As the judges are pouring over submissions, we’re all curious as to how they are evaluating them. It won’t be long before we know the answer, but as the awards create a buzz around finding the best examples of engineering practice, I’m keen to talk about “profession” and what it means to the engineer.
In their book ‘The Future of the Professions’, Richard and Daniel Susskind set out two possible futures of the professions. One where technology helps professionals deliver what they always have, but in smarter and faster ways, and another where technology takes over and the nature of the work changes, and ‘professionals’ become obsolete. It seemed to me their starting assumption was that professional institutions like ours typically act to save their future by putting more and more effort into protecting the boundaries of who has access to expert knowledge in order to practice as a ’professional’. This attitude of an elitist club is what the Susskinds relied on for their proposition, I felt.
Seven years on from publication, the digital transformation that has been taking place in design and construction is phenomenal, yes, and the provocations in the book are still real, but I see ‘profession’ very differently. Being professional, is not only delivering advice and expertise, it is also being part of a professional community of diverse abilities and experience, experts and new practitioners, all people who are learning and challenging one another to do better.
Collectively, the more liberally we share the more we learn. We can harness technology, but we’re a long way from technology taking over this human thirst for doing better than last time. Nothing could be more important than having communities which enable engineers to reach for the best skills in their field and broaden their outlook. Discussion and sharing brings about stronger, more robust, more embedded, more inspiring ideas and excellence in practice. We are social beings. We love to connect with both like-minded people and those who bring different ideas and experiences. This is what being a professional is all about.
To do better work than last time, we need to know where is the best example of what has been achieved to date? Now, looking around us and learning is one thing. Arguably much harder is how we pass on our experiences and knowledge, and this is where we need our community, our Institution, and we need to celebrate those people who go out of their way to do that.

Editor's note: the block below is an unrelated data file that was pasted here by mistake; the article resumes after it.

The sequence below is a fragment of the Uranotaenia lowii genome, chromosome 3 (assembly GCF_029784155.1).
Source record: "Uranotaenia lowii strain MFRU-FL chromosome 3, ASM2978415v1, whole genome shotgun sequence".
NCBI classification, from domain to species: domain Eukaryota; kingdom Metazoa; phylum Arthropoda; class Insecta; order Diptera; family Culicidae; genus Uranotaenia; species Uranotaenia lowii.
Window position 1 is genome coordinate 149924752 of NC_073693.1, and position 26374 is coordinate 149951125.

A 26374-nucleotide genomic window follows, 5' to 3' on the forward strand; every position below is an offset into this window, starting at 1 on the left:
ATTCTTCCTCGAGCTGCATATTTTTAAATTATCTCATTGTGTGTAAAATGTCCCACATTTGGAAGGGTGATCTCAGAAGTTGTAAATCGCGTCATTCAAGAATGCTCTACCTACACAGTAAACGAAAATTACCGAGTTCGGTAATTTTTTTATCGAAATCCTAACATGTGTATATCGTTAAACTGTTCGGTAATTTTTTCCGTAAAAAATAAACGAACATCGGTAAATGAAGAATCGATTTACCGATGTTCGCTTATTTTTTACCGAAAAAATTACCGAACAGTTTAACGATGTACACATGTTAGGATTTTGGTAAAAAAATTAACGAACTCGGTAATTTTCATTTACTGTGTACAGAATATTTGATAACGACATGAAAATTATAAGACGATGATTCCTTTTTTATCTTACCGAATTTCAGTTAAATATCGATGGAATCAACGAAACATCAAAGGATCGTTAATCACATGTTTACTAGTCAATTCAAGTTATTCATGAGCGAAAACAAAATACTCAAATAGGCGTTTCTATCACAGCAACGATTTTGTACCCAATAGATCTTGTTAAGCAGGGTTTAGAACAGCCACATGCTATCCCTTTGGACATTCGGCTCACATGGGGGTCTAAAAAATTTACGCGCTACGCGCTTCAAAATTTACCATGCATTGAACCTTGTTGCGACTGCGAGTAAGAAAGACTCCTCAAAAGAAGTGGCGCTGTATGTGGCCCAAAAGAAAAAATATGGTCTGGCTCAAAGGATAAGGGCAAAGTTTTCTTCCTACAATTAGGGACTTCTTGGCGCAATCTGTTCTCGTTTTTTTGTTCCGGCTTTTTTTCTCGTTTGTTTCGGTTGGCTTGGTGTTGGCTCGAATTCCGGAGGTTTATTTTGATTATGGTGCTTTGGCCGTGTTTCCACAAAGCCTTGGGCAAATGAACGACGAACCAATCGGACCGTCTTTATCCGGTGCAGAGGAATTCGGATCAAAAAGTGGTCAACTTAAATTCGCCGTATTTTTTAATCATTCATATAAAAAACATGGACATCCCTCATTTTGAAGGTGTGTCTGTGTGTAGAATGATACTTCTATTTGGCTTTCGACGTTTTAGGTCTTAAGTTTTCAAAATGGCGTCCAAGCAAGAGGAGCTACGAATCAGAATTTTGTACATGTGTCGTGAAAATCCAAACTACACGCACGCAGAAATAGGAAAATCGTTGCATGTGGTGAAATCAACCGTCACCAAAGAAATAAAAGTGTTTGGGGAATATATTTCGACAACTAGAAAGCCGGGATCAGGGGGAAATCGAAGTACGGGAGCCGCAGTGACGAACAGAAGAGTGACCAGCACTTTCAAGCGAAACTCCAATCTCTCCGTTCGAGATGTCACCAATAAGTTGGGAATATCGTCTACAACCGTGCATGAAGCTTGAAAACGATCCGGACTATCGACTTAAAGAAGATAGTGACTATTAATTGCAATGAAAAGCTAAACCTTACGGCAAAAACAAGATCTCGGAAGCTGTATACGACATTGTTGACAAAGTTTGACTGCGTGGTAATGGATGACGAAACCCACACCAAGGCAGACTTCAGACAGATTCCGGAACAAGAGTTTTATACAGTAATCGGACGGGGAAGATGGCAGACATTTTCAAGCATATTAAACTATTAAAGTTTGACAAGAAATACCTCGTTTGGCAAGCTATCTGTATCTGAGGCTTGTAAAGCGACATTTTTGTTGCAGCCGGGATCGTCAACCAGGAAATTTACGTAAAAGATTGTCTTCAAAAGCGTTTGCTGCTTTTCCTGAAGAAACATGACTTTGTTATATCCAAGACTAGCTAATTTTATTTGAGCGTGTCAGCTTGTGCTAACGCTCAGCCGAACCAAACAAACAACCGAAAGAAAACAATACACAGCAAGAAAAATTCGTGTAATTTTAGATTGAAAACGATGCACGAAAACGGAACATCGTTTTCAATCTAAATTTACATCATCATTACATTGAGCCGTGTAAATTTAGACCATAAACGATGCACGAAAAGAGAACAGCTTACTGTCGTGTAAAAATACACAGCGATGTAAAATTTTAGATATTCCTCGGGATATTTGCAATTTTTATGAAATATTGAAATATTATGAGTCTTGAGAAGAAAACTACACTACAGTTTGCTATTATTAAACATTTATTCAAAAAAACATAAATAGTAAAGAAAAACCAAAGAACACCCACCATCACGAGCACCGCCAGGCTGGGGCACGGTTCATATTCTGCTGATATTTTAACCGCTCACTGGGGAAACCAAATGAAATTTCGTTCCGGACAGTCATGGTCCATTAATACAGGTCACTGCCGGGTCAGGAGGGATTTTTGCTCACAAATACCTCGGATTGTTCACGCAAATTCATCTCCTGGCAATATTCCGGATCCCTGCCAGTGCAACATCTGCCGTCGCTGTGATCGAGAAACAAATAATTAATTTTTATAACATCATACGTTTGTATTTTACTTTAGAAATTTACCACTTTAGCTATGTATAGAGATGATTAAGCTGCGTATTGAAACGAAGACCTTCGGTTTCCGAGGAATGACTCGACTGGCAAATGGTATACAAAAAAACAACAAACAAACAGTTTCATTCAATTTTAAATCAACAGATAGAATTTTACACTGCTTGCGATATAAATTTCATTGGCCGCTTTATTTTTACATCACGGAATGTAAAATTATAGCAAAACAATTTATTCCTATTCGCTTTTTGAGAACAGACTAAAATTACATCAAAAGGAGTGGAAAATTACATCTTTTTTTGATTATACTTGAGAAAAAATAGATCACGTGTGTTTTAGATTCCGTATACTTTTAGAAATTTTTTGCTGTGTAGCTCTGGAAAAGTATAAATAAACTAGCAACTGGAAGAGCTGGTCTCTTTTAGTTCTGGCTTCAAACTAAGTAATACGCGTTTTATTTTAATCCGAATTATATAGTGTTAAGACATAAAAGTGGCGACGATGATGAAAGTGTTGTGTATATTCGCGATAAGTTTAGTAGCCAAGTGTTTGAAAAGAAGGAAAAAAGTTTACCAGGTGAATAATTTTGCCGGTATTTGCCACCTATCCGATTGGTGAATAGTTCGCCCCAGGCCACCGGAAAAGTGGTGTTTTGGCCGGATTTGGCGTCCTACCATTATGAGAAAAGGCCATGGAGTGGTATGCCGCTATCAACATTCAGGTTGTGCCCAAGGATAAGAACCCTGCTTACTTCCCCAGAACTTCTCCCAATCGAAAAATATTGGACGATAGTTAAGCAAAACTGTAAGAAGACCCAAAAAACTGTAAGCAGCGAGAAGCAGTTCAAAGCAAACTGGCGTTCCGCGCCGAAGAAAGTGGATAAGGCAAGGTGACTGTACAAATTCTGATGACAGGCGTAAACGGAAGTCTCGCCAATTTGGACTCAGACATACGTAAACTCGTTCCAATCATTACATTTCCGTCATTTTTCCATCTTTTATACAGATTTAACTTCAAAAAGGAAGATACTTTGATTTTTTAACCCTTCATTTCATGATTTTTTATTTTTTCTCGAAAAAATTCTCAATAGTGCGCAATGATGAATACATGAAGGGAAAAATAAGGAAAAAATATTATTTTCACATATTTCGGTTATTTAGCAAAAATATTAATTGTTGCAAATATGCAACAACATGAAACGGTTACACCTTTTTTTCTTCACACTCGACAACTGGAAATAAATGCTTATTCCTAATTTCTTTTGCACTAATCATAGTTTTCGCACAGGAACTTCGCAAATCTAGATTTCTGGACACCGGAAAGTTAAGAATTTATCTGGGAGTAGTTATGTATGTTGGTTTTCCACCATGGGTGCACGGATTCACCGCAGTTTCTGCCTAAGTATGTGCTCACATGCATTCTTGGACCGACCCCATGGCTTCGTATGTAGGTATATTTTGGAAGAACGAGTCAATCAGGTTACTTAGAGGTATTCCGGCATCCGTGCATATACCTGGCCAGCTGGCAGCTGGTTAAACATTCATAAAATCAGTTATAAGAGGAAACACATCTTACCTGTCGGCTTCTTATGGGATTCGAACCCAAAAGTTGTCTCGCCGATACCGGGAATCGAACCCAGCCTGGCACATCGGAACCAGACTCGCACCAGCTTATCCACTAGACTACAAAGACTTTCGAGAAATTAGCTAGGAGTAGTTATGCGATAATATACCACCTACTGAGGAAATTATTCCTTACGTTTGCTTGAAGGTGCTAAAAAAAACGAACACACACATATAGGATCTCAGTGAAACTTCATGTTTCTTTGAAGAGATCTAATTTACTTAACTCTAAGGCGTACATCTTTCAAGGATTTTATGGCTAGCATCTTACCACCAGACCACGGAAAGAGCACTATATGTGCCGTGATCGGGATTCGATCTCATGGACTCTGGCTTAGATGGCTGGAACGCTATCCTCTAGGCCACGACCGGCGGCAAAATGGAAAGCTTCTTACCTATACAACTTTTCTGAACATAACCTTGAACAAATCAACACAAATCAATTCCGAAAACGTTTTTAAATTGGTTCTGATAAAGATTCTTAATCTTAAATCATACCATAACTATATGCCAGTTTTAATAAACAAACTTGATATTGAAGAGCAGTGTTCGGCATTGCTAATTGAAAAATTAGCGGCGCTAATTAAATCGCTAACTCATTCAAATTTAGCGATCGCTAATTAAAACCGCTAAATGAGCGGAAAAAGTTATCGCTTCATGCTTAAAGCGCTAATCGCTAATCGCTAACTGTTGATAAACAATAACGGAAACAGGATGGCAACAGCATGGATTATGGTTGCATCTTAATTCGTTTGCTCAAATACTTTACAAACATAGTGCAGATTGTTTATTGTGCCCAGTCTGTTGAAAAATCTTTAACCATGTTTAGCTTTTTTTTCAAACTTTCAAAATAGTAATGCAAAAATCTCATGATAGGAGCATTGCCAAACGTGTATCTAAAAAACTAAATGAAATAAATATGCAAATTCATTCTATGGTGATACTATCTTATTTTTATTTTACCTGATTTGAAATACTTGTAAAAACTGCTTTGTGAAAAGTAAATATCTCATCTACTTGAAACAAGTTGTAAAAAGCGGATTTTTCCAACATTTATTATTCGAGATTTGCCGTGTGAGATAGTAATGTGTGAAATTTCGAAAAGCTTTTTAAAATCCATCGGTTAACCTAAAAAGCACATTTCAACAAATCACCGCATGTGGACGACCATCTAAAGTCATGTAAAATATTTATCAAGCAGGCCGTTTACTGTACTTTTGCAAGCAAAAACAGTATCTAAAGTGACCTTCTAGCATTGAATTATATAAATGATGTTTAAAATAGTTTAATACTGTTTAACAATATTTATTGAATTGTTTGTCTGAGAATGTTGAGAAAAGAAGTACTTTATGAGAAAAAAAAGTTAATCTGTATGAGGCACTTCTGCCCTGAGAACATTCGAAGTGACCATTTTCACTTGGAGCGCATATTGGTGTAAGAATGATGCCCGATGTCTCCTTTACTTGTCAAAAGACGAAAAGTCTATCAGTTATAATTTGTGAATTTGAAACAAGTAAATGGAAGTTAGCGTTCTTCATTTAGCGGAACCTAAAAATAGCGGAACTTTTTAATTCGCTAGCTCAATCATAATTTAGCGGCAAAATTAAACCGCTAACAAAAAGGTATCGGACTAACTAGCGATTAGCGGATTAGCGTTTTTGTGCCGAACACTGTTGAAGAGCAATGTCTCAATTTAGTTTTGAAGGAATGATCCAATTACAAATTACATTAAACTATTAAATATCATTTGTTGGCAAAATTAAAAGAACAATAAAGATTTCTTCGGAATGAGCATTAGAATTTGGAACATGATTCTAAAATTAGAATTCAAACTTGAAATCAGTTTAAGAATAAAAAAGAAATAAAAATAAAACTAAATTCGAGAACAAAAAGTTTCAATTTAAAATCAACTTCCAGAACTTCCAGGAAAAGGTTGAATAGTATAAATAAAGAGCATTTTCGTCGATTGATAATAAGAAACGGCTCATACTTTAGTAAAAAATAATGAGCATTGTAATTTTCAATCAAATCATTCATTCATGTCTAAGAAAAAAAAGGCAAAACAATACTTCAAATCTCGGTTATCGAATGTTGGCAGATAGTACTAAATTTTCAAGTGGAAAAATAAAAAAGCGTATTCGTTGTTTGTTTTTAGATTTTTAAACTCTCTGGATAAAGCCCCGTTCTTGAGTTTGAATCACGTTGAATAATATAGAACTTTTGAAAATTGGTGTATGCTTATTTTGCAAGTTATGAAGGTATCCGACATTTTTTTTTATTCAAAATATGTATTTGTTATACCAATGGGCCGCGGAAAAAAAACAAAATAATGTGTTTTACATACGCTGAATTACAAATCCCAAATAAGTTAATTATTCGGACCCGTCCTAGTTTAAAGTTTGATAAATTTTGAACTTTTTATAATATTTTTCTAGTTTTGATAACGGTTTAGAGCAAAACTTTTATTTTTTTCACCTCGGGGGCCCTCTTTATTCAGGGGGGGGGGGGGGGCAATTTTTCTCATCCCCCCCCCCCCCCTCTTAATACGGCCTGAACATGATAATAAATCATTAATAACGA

Being passionate about your work is perhaps the most infectious way of inspiring others, and if you entered your work to the Awards, you can feel proud of taking that step, and please do it again and again. I hope, however, that the judges are looking for more than a great project which pushes the boundaries of what is possible – new methods, materials, new ways of working. I hope they are looking for people who have created the paths, put in place the steps, and shared their vision for a future which makes abundant and consistent use of their innovative work, across many different projects and in many places.
The winner may have contributed to new codes of practice, new teaching materials, or in other ways enabled others to learn from them. Let’s not forget also the enormous power of learning from mistakes. CROSS is now an established programme for sharing lessons learned, and it needed a visionary push to create it, and the skill to implement it, promote and continuously strengthen it. Maybe there is a submission which has the seeds of a scalable idea like this.
For those teams who have created the entries which will inspire us all, I hope you all do brilliantly, and I hope you continue to pursue ways of spreading the word, enabling everyone to access your great ideas, and that we all keep learning.